Introduction of gas powered buses in Ljubljana. Slovenia

By News Editor / Updated: 29 Aug 2014

Aiming at reducing noise levels, energy consumption and improvements of air quality, LPP the public transport provider for Ljubljana have recently begun replacing their old diesel bus fleet with natural gas powered buses.

Background & Objectives

LPP (Ljubljana Public Transport) is responsible for public transport in the entire Municipality of Ljubljana area and 16 suburban municipalities.


Currently 28 bus lines with a total length of 460 kilometres are in operation. The bus service covers 97% of the urban area of Ljubljana Municipality, which means that 97% of all households in Ljubljana have a bus stop situated less than 500 meters away from their homes.


211 urban buses operate in the inner-city bus network with an average age of 9 years and 3 months. This includes 5 midi buses, 53 single buses and 153 articulated buses. Single buses are low-floor 12 meter buses. Older articulated buses are high-floor 16.5 meter buses and newer are low-floor 18 meter buses.


The average fleet age implies a number of old, exhausted diesel buses which do not even match EURO 0 emission standards. These buses caused high emission levels and produce significant negative environmental and health effects.



To address this issue a study on the most suitable energy sources for inner city transport was conduced in 2006, and identified methane as the most suitable fuel source. Accordingly a program of vehicle replacement and public procurement process was introduced to replace the old buses with modern gas-powered buses.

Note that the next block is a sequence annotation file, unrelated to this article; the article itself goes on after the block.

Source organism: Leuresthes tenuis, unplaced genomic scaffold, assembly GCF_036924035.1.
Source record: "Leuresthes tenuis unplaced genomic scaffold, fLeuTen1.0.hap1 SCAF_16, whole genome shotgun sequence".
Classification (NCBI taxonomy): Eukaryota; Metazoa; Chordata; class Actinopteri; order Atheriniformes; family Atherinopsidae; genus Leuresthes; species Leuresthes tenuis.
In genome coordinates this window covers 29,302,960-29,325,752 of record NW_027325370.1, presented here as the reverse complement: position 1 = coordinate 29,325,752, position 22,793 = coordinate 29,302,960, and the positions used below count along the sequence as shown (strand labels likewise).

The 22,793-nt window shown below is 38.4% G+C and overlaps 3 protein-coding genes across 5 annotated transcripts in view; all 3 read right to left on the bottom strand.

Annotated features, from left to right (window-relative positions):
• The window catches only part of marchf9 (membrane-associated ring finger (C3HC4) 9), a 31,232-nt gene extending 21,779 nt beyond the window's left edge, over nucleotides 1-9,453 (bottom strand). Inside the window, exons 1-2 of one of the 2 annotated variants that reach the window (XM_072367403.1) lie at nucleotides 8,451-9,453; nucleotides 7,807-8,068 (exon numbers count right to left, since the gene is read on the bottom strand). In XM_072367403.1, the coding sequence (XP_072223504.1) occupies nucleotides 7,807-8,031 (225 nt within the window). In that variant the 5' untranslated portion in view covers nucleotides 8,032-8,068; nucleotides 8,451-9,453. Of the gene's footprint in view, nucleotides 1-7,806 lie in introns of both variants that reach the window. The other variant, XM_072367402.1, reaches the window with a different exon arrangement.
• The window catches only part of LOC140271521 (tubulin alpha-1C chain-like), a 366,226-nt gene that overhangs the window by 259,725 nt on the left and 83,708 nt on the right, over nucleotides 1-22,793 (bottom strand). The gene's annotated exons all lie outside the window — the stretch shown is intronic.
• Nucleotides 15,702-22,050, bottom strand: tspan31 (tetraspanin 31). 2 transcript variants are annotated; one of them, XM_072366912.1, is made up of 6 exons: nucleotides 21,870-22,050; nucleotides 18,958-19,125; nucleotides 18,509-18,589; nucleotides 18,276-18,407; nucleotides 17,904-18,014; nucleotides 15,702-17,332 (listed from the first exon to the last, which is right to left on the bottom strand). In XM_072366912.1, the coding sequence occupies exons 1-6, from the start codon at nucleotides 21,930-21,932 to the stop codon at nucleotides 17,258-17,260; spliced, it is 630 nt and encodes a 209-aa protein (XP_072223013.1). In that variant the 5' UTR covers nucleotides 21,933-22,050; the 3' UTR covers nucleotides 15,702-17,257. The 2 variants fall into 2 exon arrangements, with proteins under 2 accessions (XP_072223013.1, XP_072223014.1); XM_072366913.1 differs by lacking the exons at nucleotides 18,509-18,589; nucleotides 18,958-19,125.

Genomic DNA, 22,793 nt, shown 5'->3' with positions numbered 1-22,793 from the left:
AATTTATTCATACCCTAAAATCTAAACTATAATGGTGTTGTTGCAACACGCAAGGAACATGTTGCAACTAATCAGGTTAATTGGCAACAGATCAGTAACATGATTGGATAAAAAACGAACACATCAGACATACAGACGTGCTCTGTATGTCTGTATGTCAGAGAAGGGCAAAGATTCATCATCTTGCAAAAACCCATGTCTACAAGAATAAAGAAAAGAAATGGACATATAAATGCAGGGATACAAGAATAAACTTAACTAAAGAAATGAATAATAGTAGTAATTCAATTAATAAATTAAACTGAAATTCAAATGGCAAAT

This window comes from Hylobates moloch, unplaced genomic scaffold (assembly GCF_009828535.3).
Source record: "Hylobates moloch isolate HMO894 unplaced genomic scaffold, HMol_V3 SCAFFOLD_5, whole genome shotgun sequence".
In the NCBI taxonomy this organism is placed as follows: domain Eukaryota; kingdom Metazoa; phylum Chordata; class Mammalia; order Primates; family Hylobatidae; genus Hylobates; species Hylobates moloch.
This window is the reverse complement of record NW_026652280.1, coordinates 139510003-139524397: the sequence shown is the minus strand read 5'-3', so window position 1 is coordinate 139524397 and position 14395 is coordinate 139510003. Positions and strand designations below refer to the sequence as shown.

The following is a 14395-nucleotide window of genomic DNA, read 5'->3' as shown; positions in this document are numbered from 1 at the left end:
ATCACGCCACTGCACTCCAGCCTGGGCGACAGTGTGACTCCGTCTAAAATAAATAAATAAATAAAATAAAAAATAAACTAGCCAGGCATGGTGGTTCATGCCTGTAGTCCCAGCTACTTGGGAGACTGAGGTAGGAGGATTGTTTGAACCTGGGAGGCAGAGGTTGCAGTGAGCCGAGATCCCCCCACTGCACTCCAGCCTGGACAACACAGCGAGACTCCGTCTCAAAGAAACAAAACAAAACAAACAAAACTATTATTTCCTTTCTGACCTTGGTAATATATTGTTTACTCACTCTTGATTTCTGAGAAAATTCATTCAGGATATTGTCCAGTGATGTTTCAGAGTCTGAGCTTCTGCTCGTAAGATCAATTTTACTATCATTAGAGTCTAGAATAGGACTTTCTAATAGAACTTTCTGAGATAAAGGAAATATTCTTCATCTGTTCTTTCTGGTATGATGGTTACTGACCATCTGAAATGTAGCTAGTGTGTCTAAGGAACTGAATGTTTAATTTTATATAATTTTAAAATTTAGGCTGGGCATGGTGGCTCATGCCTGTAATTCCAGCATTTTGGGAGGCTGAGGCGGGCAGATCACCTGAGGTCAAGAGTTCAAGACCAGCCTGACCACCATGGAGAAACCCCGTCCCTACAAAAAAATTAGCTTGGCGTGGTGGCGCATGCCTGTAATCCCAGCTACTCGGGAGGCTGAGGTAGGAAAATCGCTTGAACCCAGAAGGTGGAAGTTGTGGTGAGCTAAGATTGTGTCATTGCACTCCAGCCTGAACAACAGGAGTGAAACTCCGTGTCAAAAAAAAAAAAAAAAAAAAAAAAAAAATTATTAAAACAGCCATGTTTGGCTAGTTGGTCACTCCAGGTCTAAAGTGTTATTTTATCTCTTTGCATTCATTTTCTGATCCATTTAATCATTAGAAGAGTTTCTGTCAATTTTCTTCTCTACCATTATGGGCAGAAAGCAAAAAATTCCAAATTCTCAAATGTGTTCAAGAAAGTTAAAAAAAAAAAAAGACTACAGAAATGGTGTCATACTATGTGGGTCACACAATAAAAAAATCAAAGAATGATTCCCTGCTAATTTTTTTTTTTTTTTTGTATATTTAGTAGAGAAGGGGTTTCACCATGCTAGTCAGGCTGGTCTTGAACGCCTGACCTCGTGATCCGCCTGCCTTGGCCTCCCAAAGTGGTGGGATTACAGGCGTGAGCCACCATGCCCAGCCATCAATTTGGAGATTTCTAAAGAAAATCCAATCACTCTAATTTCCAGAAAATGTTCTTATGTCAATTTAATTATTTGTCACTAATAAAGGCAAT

The decision process involved individual departments within the Municipality of Ljubljana, the Federal Ministry of the Environment and Spatial Planning and two private companies from Ljubljana. Beneficiaries of the action are all citizens, tourist and users of public transport in Ljubljana. Energy Ljubljana in cooperation with subcontractors and LPP introduced a new gas charging station. The state financed the purchase of 20 Iveco 12m CNG low-floor the buses.


Some obstacles during the preparation phase of the measure regarded:

  • Difficulties in obtaining the various required consents and permissions to allow the initiative to proceed;
  • Technical difficulties while building the charging station, namely significant delays in delivery of certain elements.


Additionally the LPP service centre needed a upgrade to the specifics of gas vehicles.


Relevant costs for implementation and operation are as follows:

  • Purchase of 20 buses = 4,400.000 EUR;
  • Charging station including necessary documents = 1,250.000 EUR;
  • Upgrade of the service centre = 100,000 EUR;
  • Study in 2006 = 25,000 EUR.



All parties involved in the bus fleet upgrade assessed their experiences from the preparation and implementation process to be positive. Similar projects would easily be repeated, as the transfer of experiences and results from this to similar projects is is likely to be relatively easy. Based on the success in Ljubljana several surrounding towns have expressed their interest to implement the same measure.


The gas station currently provides charging for up to 100 vehicles. If the number of gas-powered buses exceeds 100 an upgrade to higher capacity will have to be made. For the future the purchase of 100 buses has been planned, which would reduce dependence on a single source (diesel fuel).


One key factor to make measure possible was the positive and constructive co-operation of all involved parties.



Picture by Vita Konti?

Clean and energy-efficient vehicles
Annie Kortsari
Annie Kortsari
fuel (energy) reduction
fuels – gaseous non regenerative
reduction – air pollutants - ICE internal measures
reduction – greenhouse gases
reduction - noise
18 Dec 2012
29 Aug 2014